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Clin Shoulder Elbow > Volume 21(3); 2018 > Article
Kim, Lee, Hong, Jeon, and Jeong: The Characteristics of Shoulder Muscles in Archery Athletes



This study evaluated the shoulder girdle muscle characteristics of elite archery athletes and provides suggestions for archery training programs.


This study enrolled 15 cases of high level archery athletes (7 males, 8 females) and 30 cases of (15 males, 15 females) sex, age-matched, healthy, non-athletic individuals. We measured peak torques of flexion (FL), extension (EX), abduction (ABD), adduction (ADD), external rotation (ER) and internal rotation (IR) of both shoulders at an angular velocity of 30°/sec, 60°/sec, and 180°/sec. The peak torques and peak torque ratios of FL/EX, ABD/ADD, and ER/IR of the two groups were compared.


The archer group had a greater peak torque of IR and ADD, but only in the left shoulder (p<0.05). In the same group, both shoulders had greater peak torque of EX and lower peak torque of FL. The peak torque ratios of FL/EX of both shoulders were significantly lower in the archer group at all three angular velocities (p<0.05). The peak torque ratios of ABD/ADD were significantly greater in only the left shoulder of the archer group (p<0.05).


The prominent characteristics of the shoulder girdle muscles of an elite archer are stronger adductor muscles of the bow shoulder and stronger extensors of both shoulders, as compared to healthy, non-athletic individuals. These muscle groups of the shoulder probably contribute a major role in maintaining the accuracy and stability during archery shooting. Hence, a training program that selectively enhances the adductor and extensor muscles could prove helpful in enhancing the archery skills of the athlete.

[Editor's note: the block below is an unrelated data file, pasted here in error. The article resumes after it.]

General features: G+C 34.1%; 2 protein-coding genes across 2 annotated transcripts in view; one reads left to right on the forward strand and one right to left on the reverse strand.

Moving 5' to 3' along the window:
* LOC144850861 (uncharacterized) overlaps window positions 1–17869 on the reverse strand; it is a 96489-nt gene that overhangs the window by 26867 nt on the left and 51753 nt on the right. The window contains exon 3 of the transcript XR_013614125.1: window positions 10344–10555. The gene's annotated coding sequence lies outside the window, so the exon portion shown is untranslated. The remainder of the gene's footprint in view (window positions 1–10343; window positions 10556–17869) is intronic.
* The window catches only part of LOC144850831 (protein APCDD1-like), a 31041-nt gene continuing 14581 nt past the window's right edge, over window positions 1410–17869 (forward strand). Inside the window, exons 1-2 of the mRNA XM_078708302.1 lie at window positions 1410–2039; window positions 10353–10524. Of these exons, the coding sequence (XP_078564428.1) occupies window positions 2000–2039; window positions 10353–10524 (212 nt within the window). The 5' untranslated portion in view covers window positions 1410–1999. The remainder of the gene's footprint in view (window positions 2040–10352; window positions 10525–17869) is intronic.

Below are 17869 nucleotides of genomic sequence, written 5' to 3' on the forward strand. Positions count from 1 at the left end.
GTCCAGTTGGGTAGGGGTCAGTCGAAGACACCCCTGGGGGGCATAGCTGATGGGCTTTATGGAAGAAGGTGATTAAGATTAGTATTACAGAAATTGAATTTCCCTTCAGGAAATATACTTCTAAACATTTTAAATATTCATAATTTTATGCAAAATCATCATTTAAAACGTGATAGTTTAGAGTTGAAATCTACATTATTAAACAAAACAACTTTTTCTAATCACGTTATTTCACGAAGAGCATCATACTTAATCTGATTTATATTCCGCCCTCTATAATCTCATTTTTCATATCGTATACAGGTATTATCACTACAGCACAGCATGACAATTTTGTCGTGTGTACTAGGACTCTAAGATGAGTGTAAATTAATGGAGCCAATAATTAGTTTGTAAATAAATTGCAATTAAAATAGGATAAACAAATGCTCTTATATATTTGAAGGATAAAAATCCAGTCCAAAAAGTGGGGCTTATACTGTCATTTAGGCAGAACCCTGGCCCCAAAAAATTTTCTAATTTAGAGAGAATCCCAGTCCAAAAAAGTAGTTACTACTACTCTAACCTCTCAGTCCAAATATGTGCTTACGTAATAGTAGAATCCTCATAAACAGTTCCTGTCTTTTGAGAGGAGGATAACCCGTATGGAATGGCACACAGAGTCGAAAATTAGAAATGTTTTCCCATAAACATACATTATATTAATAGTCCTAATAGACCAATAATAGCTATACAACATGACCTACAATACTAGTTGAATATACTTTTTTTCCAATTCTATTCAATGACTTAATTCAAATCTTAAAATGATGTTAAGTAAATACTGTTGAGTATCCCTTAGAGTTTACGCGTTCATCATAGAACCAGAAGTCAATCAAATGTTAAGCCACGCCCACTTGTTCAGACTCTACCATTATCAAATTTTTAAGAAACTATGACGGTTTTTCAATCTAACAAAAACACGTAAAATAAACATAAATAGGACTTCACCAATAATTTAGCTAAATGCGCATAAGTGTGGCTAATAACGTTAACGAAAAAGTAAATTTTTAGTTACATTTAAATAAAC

Archery is a sport defined by the ability of the competitor to accurately shoot an arrow at a given target in a certain time span [1]. Archery is composed of six phases: bow hold, drawing, full draw, aiming, release, and follow-through. From drawing to the release phase, an archer pushes the bow towards the target with one arm extended, while the other arm carries out a rhythmic and dynamic pulling of the bowstring [1]. For a well-balanced performance of these sequential phases, the strength and endurance of both upper extremity muscles, especially the forearm and shoulder girdle muscles, are key factors in achieving a good execution [2].
A small number of studies have investigated the role of forearm muscles in archery shooting [3-6], and few investigations have researched the shoulder girdle muscles [7,8]. Most of these studies focused on the activation patterns of the forearm or shoulder girdle muscles only in terms of electromyographic analysis without any kinesiologic approach, such as isokinetic measurements.
The past few decades has seen increasing studies in isokinetic muscle strength and endurance in various sporting fields such as swimming, baseball, water polo and volleyball [9-13]; however, to the best of our knowledge, there has been no such specific study in archery.
This study was therefore undertaken to evaluate the shoulder girdle muscle characteristics of elite archery athletes, and study the inherent differences with healthy, non-athletic persons; the data would help to provide suggestions in archery training programs.



A total of 7 male and 8 female high level archery athletes were recruited for the study, ranging from 18 to 35 years in age. In order to compare the data derived from the archer group, 30 cases of sex, age-matched healthy, non-athlete volunteers were also recruited. A total of 15 males and 15 females were enrolled as the control group, and the age ranged from 19 to 31 years.